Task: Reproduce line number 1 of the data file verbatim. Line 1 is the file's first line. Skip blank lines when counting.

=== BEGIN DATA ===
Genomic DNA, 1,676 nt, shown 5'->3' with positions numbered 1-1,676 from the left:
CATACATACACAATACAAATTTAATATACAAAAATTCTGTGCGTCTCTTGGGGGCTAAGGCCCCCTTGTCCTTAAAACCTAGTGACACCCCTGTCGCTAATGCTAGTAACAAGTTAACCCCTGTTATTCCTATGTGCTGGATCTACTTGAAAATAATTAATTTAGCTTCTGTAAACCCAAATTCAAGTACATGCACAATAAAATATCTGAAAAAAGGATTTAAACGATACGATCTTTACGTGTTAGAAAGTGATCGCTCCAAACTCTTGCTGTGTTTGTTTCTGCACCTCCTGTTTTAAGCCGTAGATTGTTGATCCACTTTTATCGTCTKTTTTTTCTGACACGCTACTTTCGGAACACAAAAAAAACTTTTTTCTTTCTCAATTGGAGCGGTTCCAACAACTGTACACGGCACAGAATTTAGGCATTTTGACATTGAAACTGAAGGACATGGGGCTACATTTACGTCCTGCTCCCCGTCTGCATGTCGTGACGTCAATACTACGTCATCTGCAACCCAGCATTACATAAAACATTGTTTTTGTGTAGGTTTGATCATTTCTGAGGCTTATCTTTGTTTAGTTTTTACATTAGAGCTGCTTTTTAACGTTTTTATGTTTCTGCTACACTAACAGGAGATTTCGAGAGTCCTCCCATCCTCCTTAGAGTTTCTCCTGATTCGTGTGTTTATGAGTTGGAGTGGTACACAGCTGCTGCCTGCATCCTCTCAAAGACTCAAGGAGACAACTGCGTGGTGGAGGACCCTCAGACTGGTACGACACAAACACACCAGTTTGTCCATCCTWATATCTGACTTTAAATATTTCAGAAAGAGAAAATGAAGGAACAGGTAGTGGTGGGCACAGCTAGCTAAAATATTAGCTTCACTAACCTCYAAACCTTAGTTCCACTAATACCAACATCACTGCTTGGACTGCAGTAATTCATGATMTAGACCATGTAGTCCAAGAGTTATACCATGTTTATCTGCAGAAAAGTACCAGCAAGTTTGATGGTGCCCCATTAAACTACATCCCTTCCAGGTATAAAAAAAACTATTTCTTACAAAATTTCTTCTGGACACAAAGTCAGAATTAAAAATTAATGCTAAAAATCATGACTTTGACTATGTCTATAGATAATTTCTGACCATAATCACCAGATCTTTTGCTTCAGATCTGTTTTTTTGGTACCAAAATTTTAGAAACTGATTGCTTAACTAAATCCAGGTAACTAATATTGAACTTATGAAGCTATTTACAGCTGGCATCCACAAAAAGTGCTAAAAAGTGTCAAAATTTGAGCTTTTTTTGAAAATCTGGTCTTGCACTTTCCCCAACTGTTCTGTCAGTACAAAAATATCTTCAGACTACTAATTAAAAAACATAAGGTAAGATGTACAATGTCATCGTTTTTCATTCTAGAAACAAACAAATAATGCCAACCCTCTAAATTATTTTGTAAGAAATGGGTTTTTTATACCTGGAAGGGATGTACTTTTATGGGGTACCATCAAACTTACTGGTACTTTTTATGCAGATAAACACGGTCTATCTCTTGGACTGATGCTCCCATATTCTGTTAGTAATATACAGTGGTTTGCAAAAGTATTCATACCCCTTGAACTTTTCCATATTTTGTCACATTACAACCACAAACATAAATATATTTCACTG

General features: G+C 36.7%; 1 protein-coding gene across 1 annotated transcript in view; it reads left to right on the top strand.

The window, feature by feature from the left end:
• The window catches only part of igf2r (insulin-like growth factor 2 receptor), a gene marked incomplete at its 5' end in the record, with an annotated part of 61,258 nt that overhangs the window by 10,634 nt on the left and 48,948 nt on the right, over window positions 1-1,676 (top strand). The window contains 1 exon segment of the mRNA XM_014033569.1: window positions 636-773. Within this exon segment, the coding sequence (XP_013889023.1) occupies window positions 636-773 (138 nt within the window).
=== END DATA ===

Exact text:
Genomic DNA, 1,676 nt, shown 5'->3' with positions numbered 1-1,676 from the left: